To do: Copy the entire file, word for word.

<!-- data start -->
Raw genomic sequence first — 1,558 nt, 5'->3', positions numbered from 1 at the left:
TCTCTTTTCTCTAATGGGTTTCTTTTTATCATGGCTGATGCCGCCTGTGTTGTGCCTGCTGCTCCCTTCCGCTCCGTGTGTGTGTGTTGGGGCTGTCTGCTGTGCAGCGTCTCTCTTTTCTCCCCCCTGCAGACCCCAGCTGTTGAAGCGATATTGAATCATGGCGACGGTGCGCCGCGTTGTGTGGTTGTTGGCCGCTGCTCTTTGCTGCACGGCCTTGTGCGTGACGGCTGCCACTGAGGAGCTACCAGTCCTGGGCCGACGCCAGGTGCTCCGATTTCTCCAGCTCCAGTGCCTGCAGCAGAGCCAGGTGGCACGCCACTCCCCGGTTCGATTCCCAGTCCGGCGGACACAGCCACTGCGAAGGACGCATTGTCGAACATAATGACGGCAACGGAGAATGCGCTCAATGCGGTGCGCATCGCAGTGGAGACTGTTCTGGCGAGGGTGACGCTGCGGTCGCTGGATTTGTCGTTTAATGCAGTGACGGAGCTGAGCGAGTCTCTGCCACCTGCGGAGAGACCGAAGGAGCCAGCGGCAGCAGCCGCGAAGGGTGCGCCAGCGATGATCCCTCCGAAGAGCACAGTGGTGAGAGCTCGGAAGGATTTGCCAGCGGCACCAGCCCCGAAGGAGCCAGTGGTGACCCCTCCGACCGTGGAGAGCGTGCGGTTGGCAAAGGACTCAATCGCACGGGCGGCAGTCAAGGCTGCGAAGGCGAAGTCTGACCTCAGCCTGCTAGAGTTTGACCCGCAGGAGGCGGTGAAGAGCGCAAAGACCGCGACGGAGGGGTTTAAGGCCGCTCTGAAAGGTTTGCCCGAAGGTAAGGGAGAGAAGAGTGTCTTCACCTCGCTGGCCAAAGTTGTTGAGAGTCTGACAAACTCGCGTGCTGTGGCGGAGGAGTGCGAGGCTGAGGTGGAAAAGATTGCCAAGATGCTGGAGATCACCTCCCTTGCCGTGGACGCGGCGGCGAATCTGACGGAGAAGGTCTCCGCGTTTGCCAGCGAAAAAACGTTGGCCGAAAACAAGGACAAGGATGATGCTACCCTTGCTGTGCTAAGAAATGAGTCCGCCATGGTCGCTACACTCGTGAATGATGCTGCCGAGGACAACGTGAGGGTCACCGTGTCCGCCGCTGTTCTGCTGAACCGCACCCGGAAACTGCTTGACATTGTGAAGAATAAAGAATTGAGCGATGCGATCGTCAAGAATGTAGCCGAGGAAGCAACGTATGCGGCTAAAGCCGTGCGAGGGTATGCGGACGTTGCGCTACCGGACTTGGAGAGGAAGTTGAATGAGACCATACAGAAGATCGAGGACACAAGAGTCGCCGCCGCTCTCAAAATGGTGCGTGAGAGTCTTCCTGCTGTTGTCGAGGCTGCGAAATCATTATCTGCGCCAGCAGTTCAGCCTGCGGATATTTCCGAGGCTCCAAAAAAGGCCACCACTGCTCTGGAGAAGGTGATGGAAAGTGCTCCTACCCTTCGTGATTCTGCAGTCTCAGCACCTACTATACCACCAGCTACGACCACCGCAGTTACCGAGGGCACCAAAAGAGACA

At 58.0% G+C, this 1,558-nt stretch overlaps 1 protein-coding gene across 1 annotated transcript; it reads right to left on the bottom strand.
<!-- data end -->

Raw genomic sequence first — 1,558 nt, 5'->3', positions numbered from 1 at the left:
TCTCTTTTCTCTAATGGGTTTCTTTTTATCATGGCTGATGCCGCCTGTGTTGTGCCTGCTGCTCCCTTCCGCTCCGTGTGTGTGTGTTGGGGCTGTCTGCTGTGCAGCGTCTCTCTTTTCTCCCCCCTGCAGACCCCAGCTGTTGAAGCGATATTGAATCATGGCGACGGTGCGCCGCGTTGTGTGGTTGTTGGCCGCTGCTCTTTGCTGCACGGCCTTGTGCGTGACGGCTGCCACTGAGGAGCTACCAGTCCTGGGCCGACGCCAGGTGCTCCGATTTCTCCAGCTCCAGTGCCTGCAGCAGAGCCAGGTGGCACGCCACTCCCCGGTTCGATTCCCAGTCCGGCGGACACAGCCACTGCGAAGGACGCATTGTCGAACATAATGACGGCAACGGAGAATGCGCTCAATGCGGTGCGCATCGCAGTGGAGACTGTTCTGGCGAGGGTGACGCTGCGGTCGCTGGATTTGTCGTTTAATGCAGTGACGGAGCTGAGCGAGTCTCTGCCACCTGCGGAGAGACCGAAGGAGCCAGCGGCAGCAGCCGCGAAGGGTGCGCCAGCGATGATCCCTCCGAAGAGCACAGTGGTGAGAGCTCGGAAGGATTTGCCAGCGGCACCAGCCCCGAAGGAGCCAGTGGTGACCCCTCCGACCGTGGAGAGCGTGCGGTTGGCAAAGGACTCAATCGCACGGGCGGCAGTCAAGGCTGCGAAGGCGAAGTCTGACCTCAGCCTGCTAGAGTTTGACCCGCAGGAGGCGGTGAAGAGCGCAAAGACCGCGACGGAGGGGTTTAAGGCCGCTCTGAAAGGTTTGCCCGAAGGTAAGGGAGAGAAGAGTGTCTTCACCTCGCTGGCCAAAGTTGTTGAGAGTCTGACAAACTCGCGTGCTGTGGCGGAGGAGTGCGAGGCTGAGGTGGAAAAGATTGCCAAGATGCTGGAGATCACCTCCCTTGCCGTGGACGCGGCGGCGAATCTGACGGAGAAGGTCTCCGCGTTTGCCAGCGAAAAAACGTTGGCCGAAAACAAGGACAAGGATGATGCTACCCTTGCTGTGCTAAGAAATGAGTCCGCCATGGTCGCTACACTCGTGAATGATGCTGCCGAGGACAACGTGAGGGTCACCGTGTCCGCCGCTGTTCTGCTGAACCGCACCCGGAAACTGCTTGACATTGTGAAGAATAAAGAATTGAGCGATGCGATCGTCAAGAATGTAGCCGAGGAAGCAACGTATGCGGCTAAAGCCGTGCGAGGGTATGCGGACGTTGCGCTACCGGACTTGGAGAGGAAGTTGAATGAGACCATACAGAAGATCGAGGACACAAGAGTCGCCGCCGCTCTCAAAATGGTGCGTGAGAGTCTTCCTGCTGTTGTCGAGGCTGCGAAATCATTATCTGCGCCAGCAGTTCAGCCTGCGGATATTTCCGAGGCTCCAAAAAAGGCCACCACTGCTCTGGAGAAGGTGATGGAAAGTGCTCCTACCCTTCGTGATTCTGCAGTCTCAGCACCTACTATACCACCAGCTACGACCACCGCAGTTACCGAGGGCACCAAAAGAGACA

At 58.0% G+C, this 1,558-nt stretch overlaps 1 protein-coding gene across 1 annotated transcript; it reads right to left on the bottom strand.